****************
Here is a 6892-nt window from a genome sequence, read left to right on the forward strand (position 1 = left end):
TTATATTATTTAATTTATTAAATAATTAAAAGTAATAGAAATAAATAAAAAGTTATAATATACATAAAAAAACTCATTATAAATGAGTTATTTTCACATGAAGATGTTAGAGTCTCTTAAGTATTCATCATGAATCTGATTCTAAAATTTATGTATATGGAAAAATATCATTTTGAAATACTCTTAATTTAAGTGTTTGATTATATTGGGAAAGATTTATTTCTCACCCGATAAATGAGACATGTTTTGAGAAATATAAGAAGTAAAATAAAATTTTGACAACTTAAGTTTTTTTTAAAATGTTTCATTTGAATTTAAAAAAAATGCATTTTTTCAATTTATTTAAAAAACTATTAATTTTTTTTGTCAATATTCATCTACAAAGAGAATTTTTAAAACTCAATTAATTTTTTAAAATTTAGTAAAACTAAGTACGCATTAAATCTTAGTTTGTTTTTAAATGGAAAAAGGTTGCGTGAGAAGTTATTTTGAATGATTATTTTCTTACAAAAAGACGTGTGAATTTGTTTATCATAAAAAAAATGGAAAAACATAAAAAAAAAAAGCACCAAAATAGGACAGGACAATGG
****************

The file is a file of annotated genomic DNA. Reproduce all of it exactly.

Here is a 6892-nt window from a genome sequence, read left to right on the forward strand (position 1 = left end):
TTATATTATTTAATTTATTAAATAATTAAAAGTAATAGAAATAAATAAAAAGTTATAATATACATAAAAAAACTCATTATAAATGAGTTATTTTCACATGAAGATGTTAGAGTCTCTTAAGTATTCATCATGAATCTGATTCTAAAATTTATGTATATGGAAAAATATCATTTTGAAATACTCTTAATTTAAGTGTTTGATTATATTGGGAAAGATTTATTTCTCACCCGATAAATGAGACATGTTTTGAGAAATATAAGAAGTAAAATAAAATTTTGACAACTTAAGTTTTTTTTAAAATGTTTCATTTGAATTTAAAAAAAATGCATTTTTTCAATTTATTTAAAAAACTATTAATTTTTTTTGTCAATATTCATCTACAAAGAGAATTTTTAAAACTCAATTAATTTTTTAAAATTTAGTAAAACTAAGTACGCATTAAATCTTAGTTTGTTTTTAAATGGAAAAAGGTTGCGTGAGAAGTTATTTTGAATGATTATTTTCTTACAAAAAGACGTGTGAATTTGTTTATCATAAAAAAAATGGAAAAACATAAAAAAAAAAAGCACCAAAATAGGACAGGACAATGG